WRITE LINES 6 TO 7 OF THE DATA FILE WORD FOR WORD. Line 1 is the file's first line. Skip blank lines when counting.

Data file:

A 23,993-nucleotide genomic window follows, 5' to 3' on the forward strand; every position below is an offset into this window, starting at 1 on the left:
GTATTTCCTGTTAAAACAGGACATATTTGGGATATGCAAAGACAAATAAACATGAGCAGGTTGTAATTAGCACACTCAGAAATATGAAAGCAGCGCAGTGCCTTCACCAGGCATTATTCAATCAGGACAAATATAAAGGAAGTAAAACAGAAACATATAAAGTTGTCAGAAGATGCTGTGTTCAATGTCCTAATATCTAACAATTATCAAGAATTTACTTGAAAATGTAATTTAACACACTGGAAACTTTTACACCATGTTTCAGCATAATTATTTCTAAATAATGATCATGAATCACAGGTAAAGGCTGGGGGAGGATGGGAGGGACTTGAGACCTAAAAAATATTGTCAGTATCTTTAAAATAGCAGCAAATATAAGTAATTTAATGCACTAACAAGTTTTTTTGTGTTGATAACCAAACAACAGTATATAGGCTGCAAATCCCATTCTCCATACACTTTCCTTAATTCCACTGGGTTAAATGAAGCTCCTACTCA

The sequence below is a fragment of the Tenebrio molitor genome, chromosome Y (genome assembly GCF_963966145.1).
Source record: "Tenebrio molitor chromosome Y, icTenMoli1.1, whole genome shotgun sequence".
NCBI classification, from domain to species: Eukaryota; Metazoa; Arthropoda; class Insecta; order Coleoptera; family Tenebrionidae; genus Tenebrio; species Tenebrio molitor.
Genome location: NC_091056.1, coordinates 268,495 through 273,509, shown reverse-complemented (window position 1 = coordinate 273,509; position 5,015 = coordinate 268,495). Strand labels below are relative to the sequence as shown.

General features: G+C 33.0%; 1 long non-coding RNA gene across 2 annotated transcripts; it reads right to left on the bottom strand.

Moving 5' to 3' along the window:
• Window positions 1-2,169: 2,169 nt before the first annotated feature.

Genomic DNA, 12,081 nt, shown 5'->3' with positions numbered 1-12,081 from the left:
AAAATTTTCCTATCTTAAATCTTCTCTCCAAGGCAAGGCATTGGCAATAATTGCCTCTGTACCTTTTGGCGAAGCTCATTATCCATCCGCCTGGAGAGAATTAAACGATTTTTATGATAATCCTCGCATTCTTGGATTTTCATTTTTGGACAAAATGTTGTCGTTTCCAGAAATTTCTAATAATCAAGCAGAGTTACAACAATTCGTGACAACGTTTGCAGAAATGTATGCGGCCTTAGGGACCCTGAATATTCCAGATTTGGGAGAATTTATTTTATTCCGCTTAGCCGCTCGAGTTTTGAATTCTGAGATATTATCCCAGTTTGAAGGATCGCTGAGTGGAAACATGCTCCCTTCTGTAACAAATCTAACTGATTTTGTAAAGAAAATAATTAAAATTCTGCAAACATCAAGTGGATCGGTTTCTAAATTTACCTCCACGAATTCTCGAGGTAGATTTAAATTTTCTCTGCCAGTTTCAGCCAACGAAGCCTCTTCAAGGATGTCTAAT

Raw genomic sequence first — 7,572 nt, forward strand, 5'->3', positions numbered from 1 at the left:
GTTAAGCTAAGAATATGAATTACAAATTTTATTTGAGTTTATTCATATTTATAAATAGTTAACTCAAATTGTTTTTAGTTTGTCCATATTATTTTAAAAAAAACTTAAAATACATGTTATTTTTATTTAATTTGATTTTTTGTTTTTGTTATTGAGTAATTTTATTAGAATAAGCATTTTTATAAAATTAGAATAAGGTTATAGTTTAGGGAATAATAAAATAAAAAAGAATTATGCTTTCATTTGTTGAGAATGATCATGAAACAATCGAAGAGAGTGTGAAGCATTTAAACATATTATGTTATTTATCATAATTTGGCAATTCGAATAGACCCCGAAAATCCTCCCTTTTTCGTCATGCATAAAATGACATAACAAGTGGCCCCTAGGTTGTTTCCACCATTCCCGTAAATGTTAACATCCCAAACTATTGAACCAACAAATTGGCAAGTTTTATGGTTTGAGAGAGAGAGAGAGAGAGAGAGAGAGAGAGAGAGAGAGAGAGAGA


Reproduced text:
Genome location: NC_091056.1, coordinates 268,495 through 273,509, shown reverse-complemented (window position 1 = coordinate 273,509; position 5,015 = coordinate 268,495). Strand labels below are relative to the sequence as shown.

General features: G+C 33.0%; 1 long non-coding RNA gene across 2 annotated transcripts; it reads right to left on the bottom strand.